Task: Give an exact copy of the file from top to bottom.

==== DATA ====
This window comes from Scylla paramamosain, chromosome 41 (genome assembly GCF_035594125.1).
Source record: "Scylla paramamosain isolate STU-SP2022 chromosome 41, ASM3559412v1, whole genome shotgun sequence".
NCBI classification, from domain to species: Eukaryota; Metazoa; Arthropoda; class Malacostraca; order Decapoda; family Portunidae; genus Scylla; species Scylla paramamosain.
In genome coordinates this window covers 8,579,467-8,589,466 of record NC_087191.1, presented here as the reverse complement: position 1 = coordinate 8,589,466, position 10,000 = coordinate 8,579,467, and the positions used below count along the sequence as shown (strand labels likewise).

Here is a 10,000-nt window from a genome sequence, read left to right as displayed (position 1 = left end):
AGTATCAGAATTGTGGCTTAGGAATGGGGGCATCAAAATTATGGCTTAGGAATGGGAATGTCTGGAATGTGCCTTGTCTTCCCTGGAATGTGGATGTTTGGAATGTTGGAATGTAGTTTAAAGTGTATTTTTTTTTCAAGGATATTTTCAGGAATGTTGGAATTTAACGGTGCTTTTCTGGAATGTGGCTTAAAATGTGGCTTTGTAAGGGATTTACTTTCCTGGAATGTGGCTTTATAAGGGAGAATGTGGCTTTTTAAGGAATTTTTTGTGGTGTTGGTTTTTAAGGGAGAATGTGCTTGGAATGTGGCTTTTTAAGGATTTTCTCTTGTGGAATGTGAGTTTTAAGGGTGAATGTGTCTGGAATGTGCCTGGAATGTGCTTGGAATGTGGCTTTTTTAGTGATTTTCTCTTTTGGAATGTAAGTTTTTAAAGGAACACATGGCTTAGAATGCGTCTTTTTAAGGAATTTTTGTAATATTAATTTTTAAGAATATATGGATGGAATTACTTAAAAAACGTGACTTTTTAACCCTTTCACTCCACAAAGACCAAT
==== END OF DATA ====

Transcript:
This window comes from Scylla paramamosain, chromosome 41 (genome assembly GCF_035594125.1).
Source record: "Scylla paramamosain isolate STU-SP2022 chromosome 41, ASM3559412v1, whole genome shotgun sequence".
NCBI classification, from domain to species: Eukaryota; Metazoa; Arthropoda; class Malacostraca; order Decapoda; family Portunidae; genus Scylla; species Scylla paramamosain.
In genome coordinates this window covers 8,579,467-8,589,466 of record NC_087191.1, presented here as the reverse complement: position 1 = coordinate 8,589,466, position 10,000 = coordinate 8,579,467, and the positions used below count along the sequence as shown (strand labels likewise).

Here is a 10,000-nt window from a genome sequence, read left to right as displayed (position 1 = left end):
AGTATCAGAATTGTGGCTTAGGAATGGGGGCATCAAAATTATGGCTTAGGAATGGGAATGTCTGGAATGTGCCTTGTCTTCCCTGGAATGTGGATGTTTGGAATGTTGGAATGTAGTTTAAAGTGTATTTTTTTTTCAAGGATATTTTCAGGAATGTTGGAATTTAACGGTGCTTTTCTGGAATGTGGCTTAAAATGTGGCTTTGTAAGGGATTTACTTTCCTGGAATGTGGCTTTATAAGGGAGAATGTGGCTTTTTAAGGAATTTTTTGTGGTGTTGGTTTTTAAGGGAGAATGTGCTTGGAATGTGGCTTTTTAAGGATTTTCTCTTGTGGAATGTGAGTTTTAAGGGTGAATGTGTCTGGAATGTGCCTGGAATGTGCTTGGAATGTGGCTTTTTTAGTGATTTTCTCTTTTGGAATGTAAGTTTTTAAAGGAACACATGGCTTAGAATGCGTCTTTTTAAGGAATTTTTGTAATATTAATTTTTAAGAATATATGGATGGAATTACTTAAAAAACGTGACTTTTTAACCCTTTCACTCCACAAAGACCAAT